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When you should let your employees own your company

Andrew Seale
When you should let your employees own your company

Beau’s Brewery is celebrating its tenth birthday by selling the company to its employees starting next month.

When Steve Beauchesne and his father Tim launched the Vankleek Hill, Ont. brewery in 2006, there were 86 breweries across Canada. Today there are more than 500, according to Beer Canada. And while some of those breweries that have started out as independent have been snapped up by mega-brewers like Toronto’s Mill Street Brewery which was bought by Labatt (which is part of beer giant Anheuser-Busch InBev), Beau’s wants to keep its independence.

“Our success during this time is strongly rooted in the support of our employees and fans, who have always believed in our promise,” said Beauchesne in a press release announcing the Employee Share Ownership Plan (ESOP). “By handing the reins over to our employees we are saying this changes everything, because this change is everything – we look forward to our expansion and success across Canada, with the help of our new company stewards.”

Employees will be able to spend up to two per cent of their salary on shares, with between four and five per cent of the business being sold the first year. They’ll also be entitled to any dividends declared by the company’s board of directors, which could be lucrative with the company boasting growth at a compounded rate of 45 per cent year-over-year.

Camille Jensen, vice-president of ESOP Builders, a Toronto-based company that develops employee share plans, says the move will help with transition later down the road, if Beauchesne is looking to step away from the company he’s built.

“What is really great in the Beau’s example is the owners knew their values and were able to match their values to their ideal succession option, selling to the employees,” says Jensen. “Values and legacy are two very important parts of succession planning but are often missed in traditional exit plans.”

She points out that while succession planning is one of the core benefits, ESOPs can also be an asset to employee culture.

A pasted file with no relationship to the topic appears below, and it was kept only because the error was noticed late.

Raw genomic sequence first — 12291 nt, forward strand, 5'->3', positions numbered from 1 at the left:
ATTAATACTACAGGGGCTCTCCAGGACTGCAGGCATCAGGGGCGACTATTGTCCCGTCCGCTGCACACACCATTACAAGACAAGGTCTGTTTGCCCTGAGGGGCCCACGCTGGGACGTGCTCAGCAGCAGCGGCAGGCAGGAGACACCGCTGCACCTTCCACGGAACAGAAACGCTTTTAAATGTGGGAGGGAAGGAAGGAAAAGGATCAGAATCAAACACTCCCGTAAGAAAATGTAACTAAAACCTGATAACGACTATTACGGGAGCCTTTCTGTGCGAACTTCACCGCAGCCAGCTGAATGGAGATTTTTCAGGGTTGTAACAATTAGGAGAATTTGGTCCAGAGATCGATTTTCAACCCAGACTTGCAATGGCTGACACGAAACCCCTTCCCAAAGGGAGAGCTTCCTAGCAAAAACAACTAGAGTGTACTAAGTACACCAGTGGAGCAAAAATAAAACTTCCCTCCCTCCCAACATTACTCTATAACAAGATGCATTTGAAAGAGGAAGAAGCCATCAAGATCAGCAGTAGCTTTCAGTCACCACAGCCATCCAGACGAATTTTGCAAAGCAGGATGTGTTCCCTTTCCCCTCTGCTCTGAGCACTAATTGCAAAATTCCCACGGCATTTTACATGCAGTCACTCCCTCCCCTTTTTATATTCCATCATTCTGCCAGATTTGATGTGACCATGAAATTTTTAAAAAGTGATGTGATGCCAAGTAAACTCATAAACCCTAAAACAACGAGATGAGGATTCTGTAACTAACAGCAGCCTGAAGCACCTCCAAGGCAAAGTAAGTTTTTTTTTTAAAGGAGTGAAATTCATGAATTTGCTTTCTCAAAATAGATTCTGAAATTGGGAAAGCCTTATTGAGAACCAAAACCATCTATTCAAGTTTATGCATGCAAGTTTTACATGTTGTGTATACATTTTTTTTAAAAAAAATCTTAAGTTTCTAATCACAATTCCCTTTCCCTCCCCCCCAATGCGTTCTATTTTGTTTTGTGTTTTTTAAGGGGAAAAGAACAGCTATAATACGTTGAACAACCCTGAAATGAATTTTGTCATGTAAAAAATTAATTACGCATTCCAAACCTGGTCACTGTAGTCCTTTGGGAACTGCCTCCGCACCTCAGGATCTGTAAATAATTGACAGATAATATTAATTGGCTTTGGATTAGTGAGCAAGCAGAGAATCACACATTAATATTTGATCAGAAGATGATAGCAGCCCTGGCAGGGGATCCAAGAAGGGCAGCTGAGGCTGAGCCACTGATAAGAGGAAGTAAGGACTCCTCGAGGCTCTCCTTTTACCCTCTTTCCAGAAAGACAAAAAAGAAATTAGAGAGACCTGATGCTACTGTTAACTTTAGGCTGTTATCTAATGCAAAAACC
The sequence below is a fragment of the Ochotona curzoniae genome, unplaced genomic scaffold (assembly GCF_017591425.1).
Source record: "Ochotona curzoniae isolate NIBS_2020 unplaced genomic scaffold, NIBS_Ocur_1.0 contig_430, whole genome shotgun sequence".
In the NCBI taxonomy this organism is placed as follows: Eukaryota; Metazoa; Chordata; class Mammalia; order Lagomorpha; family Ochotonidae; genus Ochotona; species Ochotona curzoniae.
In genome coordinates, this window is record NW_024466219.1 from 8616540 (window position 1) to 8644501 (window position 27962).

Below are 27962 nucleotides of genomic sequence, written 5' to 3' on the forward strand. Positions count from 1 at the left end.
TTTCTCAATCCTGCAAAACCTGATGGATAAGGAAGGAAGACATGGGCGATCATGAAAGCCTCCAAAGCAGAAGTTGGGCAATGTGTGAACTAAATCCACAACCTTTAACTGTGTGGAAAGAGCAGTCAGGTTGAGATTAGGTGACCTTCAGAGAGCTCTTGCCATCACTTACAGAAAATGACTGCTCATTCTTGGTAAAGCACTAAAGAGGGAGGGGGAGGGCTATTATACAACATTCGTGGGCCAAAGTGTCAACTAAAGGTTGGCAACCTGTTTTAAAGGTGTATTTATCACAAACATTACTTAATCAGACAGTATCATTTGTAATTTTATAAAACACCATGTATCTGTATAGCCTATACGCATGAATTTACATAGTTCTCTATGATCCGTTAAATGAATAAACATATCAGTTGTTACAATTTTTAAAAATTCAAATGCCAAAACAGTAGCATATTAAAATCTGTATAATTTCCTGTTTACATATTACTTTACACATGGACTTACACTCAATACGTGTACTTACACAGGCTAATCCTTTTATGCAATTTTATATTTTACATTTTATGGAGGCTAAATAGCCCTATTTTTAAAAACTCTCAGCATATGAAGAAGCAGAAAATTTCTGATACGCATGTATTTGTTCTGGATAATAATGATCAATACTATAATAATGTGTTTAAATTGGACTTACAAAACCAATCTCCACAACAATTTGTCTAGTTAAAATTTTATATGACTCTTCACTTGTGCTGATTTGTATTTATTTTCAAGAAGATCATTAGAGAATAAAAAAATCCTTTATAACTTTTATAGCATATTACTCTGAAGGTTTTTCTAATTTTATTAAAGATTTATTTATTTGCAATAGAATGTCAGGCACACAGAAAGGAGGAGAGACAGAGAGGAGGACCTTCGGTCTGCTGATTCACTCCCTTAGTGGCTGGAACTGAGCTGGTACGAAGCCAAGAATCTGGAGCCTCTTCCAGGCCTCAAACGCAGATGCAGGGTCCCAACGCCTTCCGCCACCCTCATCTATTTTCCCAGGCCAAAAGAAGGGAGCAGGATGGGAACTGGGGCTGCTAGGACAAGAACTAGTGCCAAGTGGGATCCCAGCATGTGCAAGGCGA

“(Beau’s) really wants to engage, recruit and retain talent so by offering ownership that’s a competitive advantage that other companies just don’t have and its a lucrative one,” says Jensen. “You’re going to see increased engagement which results in increased productivity, profitability – happier employees and employee-owned companies tend to be more resilient.”

The concept isn’t new, and it isn’t restricted to smaller companies looking to remain independent. 

WestJet is a prime example with the airline having one of the most lucrative employee share plans in the country. Once employees have passed a three month probationary period, they’re entitled to contribute up to 20 per cent of their salary towards the employee share purchase pan, with the company matching dollar per dollar.

“WestJet is probably the most well known but there’s also PCL construction and (consulting, design and construction firm) Golder Associates, which has more than 9,000 employees and is [one] hundred per cent employee owned,” says Jensen adding that there’s no one-size-fits-all model.

Mountain Equipment Co-op, on the other hand extends ownership beyond employees to customers themselves. Customers buy a $5 membership subscription share, with each member having the right to vote on how MEC is governed.

However, pulling off a successful employee sharing plan or co-op is not without its challenges.

“It’s about good communication and trust between the owners and employees – you just want to make sure that all of that is there,” says Jensen.

But putting a employee ownership plan in place can pay dividends – both financially and culturally.

“It keeps businesses locally rooted,” she says. “You’re helping on the individual basis, a lot of people build wealth in a way that they normally wouldn’t be able to do by owning shares in the company they work for.”